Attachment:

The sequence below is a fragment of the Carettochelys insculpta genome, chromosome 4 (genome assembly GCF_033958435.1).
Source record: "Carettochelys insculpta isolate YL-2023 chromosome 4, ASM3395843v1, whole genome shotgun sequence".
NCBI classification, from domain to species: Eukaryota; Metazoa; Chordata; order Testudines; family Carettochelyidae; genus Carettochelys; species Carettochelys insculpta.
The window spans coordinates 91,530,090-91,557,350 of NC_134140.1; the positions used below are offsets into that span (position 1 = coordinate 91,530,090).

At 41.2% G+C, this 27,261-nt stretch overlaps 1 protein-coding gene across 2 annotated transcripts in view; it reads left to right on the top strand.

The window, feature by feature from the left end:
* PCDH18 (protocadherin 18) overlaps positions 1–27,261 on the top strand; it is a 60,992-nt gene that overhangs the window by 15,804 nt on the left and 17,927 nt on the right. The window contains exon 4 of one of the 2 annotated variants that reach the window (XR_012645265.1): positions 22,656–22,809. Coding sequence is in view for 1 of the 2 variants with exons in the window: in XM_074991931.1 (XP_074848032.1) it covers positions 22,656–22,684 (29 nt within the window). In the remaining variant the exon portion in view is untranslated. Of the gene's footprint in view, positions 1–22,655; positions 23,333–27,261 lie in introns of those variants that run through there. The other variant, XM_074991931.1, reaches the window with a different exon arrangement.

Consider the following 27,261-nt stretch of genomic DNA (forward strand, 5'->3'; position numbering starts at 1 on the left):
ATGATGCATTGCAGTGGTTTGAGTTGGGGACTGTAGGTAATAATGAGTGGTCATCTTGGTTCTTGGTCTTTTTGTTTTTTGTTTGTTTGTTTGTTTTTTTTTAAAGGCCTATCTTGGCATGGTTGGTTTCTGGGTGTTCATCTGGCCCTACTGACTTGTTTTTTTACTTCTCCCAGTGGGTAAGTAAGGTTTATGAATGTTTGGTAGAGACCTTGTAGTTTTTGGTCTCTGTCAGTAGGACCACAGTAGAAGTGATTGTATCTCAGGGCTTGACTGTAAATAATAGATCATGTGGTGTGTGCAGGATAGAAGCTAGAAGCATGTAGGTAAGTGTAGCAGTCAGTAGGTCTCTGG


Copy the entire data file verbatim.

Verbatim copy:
The sequence below is a fragment of the Carettochelys insculpta genome, chromosome 4 (genome assembly GCF_033958435.1).
Source record: "Carettochelys insculpta isolate YL-2023 chromosome 4, ASM3395843v1, whole genome shotgun sequence".
NCBI classification, from domain to species: Eukaryota; Metazoa; Chordata; order Testudines; family Carettochelyidae; genus Carettochelys; species Carettochelys insculpta.
The window spans coordinates 91,530,090-91,557,350 of NC_134140.1; the positions used below are offsets into that span (position 1 = coordinate 91,530,090).

At 41.2% G+C, this 27,261-nt stretch overlaps 1 protein-coding gene across 2 annotated transcripts in view; it reads left to right on the top strand.

The window, feature by feature from the left end:
* PCDH18 (protocadherin 18) overlaps positions 1–27,261 on the top strand; it is a 60,992-nt gene that overhangs the window by 15,804 nt on the left and 17,927 nt on the right. The window contains exon 4 of one of the 2 annotated variants that reach the window (XR_012645265.1): positions 22,656–22,809. Coding sequence is in view for 1 of the 2 variants with exons in the window: in XM_074991931.1 (XP_074848032.1) it covers positions 22,656–22,684 (29 nt within the window). In the remaining variant the exon portion in view is untranslated. Of the gene's footprint in view, positions 1–22,655; positions 23,333–27,261 lie in introns of those variants that run through there. The other variant, XM_074991931.1, reaches the window with a different exon arrangement.

Consider the following 27,261-nt stretch of genomic DNA (forward strand, 5'->3'; position numbering starts at 1 on the left):
ATGATGCATTGCAGTGGTTTGAGTTGGGGACTGTAGGTAATAATGAGTGGTCATCTTGGTTCTTGGTCTTTTTGTTTTTTGTTTGTTTGTTTGTTTTTTTTTAAAGGCCTATCTTGGCATGGTTGGTTTCTGGGTGTTCATCTGGCCCTACTGACTTGTTTTTTTACTTCTCCCAGTGGGTAAGTAAGGTTTATGAATGTTTGGTAGAGACCTTGTAGTTTTTGGTCTCTGTCAGTAGGACCACAGTAGAAGTGATTGTATCTCAGGGCTTGACTGTAAATAATAGATCATGTGGTGTGTGCAGGATAGAAGCTAGAAGCATGTAGGTAAGTGTAGCAGTCAGTAGGTCTCTGG